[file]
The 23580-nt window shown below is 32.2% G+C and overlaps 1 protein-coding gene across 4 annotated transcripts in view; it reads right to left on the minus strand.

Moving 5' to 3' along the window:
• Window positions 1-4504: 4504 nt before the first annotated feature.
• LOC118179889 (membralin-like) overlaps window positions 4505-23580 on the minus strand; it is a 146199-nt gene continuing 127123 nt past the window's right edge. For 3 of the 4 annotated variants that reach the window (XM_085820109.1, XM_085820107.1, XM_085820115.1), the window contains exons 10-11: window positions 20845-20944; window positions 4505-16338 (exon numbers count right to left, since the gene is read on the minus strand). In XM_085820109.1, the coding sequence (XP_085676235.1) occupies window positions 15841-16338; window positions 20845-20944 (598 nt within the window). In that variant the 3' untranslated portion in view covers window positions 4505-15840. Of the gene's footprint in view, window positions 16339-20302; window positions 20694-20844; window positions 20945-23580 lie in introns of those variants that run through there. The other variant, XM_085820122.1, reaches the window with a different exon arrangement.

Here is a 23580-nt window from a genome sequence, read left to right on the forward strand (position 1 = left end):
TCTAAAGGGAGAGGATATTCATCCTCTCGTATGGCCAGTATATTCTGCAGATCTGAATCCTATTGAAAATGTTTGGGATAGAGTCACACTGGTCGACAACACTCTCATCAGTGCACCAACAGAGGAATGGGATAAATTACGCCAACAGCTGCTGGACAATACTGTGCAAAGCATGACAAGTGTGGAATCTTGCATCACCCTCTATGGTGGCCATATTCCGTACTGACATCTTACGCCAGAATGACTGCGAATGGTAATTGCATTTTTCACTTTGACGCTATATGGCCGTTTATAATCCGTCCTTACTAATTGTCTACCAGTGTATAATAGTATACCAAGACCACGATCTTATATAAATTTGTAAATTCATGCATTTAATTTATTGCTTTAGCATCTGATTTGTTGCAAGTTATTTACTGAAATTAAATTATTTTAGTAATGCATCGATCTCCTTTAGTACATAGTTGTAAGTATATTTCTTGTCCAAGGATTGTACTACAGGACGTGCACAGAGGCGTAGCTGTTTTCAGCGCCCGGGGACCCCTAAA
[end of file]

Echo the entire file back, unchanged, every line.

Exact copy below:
The 23580-nt window shown below is 32.2% G+C and overlaps 1 protein-coding gene across 4 annotated transcripts in view; it reads right to left on the minus strand.

Moving 5' to 3' along the window:
• Window positions 1-4504: 4504 nt before the first annotated feature.
• LOC118179889 (membralin-like) overlaps window positions 4505-23580 on the minus strand; it is a 146199-nt gene continuing 127123 nt past the window's right edge. For 3 of the 4 annotated variants that reach the window (XM_085820109.1, XM_085820107.1, XM_085820115.1), the window contains exons 10-11: window positions 20845-20944; window positions 4505-16338 (exon numbers count right to left, since the gene is read on the minus strand). In XM_085820109.1, the coding sequence (XP_085676235.1) occupies window positions 15841-16338; window positions 20845-20944 (598 nt within the window). In that variant the 3' untranslated portion in view covers window positions 4505-15840. Of the gene's footprint in view, window positions 16339-20302; window positions 20694-20844; window positions 20945-23580 lie in introns of those variants that run through there. The other variant, XM_085820122.1, reaches the window with a different exon arrangement.

Here is a 23580-nt window from a genome sequence, read left to right on the forward strand (position 1 = left end):
TCTAAAGGGAGAGGATATTCATCCTCTCGTATGGCCAGTATATTCTGCAGATCTGAATCCTATTGAAAATGTTTGGGATAGAGTCACACTGGTCGACAACACTCTCATCAGTGCACCAACAGAGGAATGGGATAAATTACGCCAACAGCTGCTGGACAATACTGTGCAAAGCATGACAAGTGTGGAATCTTGCATCACCCTCTATGGTGGCCATATTCCGTACTGACATCTTACGCCAGAATGACTGCGAATGGTAATTGCATTTTTCACTTTGACGCTATATGGCCGTTTATAATCCGTCCTTACTAATTGTCTACCAGTGTATAATAGTATACCAAGACCACGATCTTATATAAATTTGTAAATTCATGCATTTAATTTATTGCTTTAGCATCTGATTTGTTGCAAGTTATTTACTGAAATTAAATTATTTTAGTAATGCATCGATCTCCTTTAGTACATAGTTGTAAGTATATTTCTTGTCCAAGGATTGTACTACAGGACGTGCACAGAGGCGTAGCTGTTTTCAGCGCCCGGGGACCCCTAAA